And I was still drawn to those that held tight to hope. On purpose. Crazy schmucks. I mean, good for them, but was the pain really worth it? I didn't understand them, and I didn't understand why I was drawn to these beacons of hope. But when is death not drawn toward life? So thank you to all those that chose to hang on to hope and put your hope out for the world to see, even when you got smacked for your trouble. Not that you were hopeful every single day or every moment, but that it was your default position and where you chose to return when you got up again after being knocked down. I'm not sure I would have made it through without you.
Eventually I wanted to figure out how to be like them, but I didn't know how. Seriously, how the freak are you supposed to survive hope? Hope deferred makes the heart sick, but hope deferred long enough will kill you dead. Trying to return to hope did not guarantee that anything would change, and if it didn't, would I end up back in the same old place?
I guess, for me, it comes down to a couple of things. One is that my hope is in God. I have come to realize that for me, a husband and family may never happen. But ultimately, that is not what my hope is about. Ultimately, it has to be about Him. If what I really want is that I get to heaven and take as many people with me as possible, then as devastating as it sounds to remain single and childless (because that's how it sounds to me), if that's what it takes, so be it. I do think that if that's what God is asking of me, it will not always be a devastating thought.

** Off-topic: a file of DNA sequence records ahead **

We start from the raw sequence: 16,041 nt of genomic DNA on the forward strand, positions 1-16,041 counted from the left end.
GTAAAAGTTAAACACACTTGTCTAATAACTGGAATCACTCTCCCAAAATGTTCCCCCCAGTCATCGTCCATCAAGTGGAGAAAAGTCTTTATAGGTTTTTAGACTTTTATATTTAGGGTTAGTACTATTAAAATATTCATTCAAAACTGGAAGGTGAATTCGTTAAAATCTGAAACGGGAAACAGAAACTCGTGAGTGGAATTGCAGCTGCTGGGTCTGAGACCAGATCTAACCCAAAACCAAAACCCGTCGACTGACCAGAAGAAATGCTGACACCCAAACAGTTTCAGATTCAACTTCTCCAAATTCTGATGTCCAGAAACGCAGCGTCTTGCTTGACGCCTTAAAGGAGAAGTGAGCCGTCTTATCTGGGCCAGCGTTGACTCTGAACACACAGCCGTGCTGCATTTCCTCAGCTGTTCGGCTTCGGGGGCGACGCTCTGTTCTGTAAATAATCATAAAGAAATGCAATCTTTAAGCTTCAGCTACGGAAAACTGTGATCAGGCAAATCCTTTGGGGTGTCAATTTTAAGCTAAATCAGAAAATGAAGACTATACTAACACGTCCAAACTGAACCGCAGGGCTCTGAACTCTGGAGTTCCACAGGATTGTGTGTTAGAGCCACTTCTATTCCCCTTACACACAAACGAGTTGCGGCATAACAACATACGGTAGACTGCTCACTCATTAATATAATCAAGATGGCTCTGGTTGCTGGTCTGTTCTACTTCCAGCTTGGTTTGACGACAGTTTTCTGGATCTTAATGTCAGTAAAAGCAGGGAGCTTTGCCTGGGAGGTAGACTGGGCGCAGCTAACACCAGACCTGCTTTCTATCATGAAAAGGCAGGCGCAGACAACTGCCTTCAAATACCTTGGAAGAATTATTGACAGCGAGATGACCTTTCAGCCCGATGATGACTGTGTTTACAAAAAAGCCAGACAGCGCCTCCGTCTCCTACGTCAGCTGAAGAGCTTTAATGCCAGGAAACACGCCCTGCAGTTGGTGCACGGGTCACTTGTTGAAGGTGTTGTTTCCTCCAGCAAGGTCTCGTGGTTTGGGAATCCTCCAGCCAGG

But this post is about hope, and I really do hope and believe that God has a plan through the tough stuff and to something amazing, whatever that may be. Choosing to hope means choosing to believe that God is bigger than whatever it is that we're going through. As I was discussing with a friend, I don't know when or if things will change, but if they do, I want them to change when I am waiting with hope, and not when I am deadened to the world around me because I've kicked hope to Timbuktu.
The biggest part of surviving hope, for me, has been to finally learn (a little bit) to let go. I was always so afraid of letting go. To have my hopes dashed over and over, I felt like I was watching someone else smash the things that were most important to me. To let go felt like I was no longer trying to protect them, but rather handing them over to meet their end. It even felt like I had to pick up the bat myself and start in on them. But that's not how it's been. Letting go means that these things are still extremely high on the list for me. They are still precious and important and a part of my life. But they are not the most important thing. It gives room for God and His plan to be the most important thing. It doesn't mean that I no longer get smacked around by my emotions, it doesn't mean that I can get on fb any time I want without repercussions, it doesn't mean that I'll be able to go to that family work party by myself instead of sitting around and blogging, or that each birthday as I get older without family will get easier.
It means that on some level it's okay, and it's a little easier to get out of bed in the morning. It means that even though there are tough times, finding a frosty leaf with frozen droplets of water on it is an amazing discovery. It means that breathing crisp, fall air and seeing snow and deep blue sky is a very good day. It means being excited again by the life that I do have, even while I hope for a change. It means knowing that this is not all there is, and if I eventually do get married and somehow end up with a dozen children, that is not all there is, either.
So, Hope, you're welcome here. (Just please tread a little softly. I'm still a little scared of you sometimes!)